N.B. teenager helping make advancements in detecting Parkinson’s Disease through breath tests
MONCTON, N.B. -- A 14-year-old girl from Moncton, N.B. is helping shape the future of medical technology.
Celine Wu has been working with a breath analytics company to help determine if Parkinson's disease can be detected early through a breath sample.
Growing up, Celine Wu knew she wanted to be involved in science. Now, at the young age of 14, she’s spent the last few months interning at Picomole Inc. - a breath-analytics company that has been working on developing a machine that could test for diseases through a breath sample.
“I really like science because you’re always learning,” said Wu.
“I thought because it was summer it was a great time to get involved and get more experience.”
The Moncton-based company's efforts peaked Celine's interest after she saw how their company is trying to develop a machine that can test for lung cancer using a breath sample.
After reading about Picomole’s advancements, Wu began to wonder if their machine could be used to detect Parkinson's disease, through breath scent biomarkers.
Stephen Graham, CEO of Picomole’s, was impressed when he learned more about Wu and her interest in an internship.
“She was able to really effectively link those two. Her work has been at the level of the advanced degree of people we have working here so we’re very impressed with her work,” he said.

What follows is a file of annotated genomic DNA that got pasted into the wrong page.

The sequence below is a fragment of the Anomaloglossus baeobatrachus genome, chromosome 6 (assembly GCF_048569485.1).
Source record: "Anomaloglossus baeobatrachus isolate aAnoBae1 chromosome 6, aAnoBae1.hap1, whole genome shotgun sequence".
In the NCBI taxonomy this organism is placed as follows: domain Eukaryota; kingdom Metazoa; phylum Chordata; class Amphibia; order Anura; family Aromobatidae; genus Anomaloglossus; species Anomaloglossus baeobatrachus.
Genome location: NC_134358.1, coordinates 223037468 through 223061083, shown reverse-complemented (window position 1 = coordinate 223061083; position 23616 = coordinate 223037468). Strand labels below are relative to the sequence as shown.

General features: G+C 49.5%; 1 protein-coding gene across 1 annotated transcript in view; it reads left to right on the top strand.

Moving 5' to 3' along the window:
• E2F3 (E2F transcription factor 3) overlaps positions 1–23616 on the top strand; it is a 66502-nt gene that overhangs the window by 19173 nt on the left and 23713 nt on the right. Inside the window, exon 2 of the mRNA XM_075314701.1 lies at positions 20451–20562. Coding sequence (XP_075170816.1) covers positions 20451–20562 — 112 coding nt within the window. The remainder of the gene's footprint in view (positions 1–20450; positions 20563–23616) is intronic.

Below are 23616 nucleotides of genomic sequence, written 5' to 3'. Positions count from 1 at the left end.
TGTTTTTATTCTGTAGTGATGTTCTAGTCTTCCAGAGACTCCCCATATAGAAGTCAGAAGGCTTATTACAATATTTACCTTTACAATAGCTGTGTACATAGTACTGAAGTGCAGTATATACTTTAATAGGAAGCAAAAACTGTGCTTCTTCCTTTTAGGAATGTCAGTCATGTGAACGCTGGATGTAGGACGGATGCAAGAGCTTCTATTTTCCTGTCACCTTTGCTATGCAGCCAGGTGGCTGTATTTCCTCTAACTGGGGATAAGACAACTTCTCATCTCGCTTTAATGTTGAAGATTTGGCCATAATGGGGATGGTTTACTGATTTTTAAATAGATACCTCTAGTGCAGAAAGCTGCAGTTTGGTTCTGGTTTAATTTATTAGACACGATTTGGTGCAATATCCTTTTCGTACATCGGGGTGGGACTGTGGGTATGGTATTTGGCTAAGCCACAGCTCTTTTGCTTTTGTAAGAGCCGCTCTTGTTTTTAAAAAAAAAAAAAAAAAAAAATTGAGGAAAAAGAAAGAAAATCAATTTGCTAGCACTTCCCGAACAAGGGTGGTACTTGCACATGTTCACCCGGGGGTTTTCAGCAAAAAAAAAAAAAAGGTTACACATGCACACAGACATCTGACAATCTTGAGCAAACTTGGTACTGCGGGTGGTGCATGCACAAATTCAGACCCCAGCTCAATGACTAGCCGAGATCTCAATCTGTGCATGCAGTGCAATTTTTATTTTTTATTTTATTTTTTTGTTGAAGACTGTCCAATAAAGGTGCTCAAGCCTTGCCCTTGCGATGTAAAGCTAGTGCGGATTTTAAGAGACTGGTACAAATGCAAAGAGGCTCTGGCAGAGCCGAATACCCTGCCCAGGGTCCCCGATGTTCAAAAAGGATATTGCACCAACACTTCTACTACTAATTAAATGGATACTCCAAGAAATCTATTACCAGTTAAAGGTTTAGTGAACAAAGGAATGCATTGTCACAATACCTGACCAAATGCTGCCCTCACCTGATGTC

Graham said they usually work with university students every year. But this summer Celine took the initiative to work on a research project with Picomole.
“She did an exceptional job. This idea of looking at the volatile organic compounds that are associated with Parkinson’s and how that links to the smell,” Graham said.
While the company was trying to determine how breath tests could detect neurological diseases, such as Parkinson's, Celine played a vital role in researching how that could be made possible.
“If you’re healthy or if you have a disease, there will be certain things that you breathe out. So, when we are looking to analyze them we can see if they are in the normal patterns or disease-related," said Wu.
Wu says the scent-bio markers associated with Parkinson's disease, found in the breath, could be used as a non-invasive way to detect the disease, while in its early stages.
Parkinson's disease is a brain disorder that affects a person's movement. Symptoms can progress gradually including tremors, difficulty walking and talking.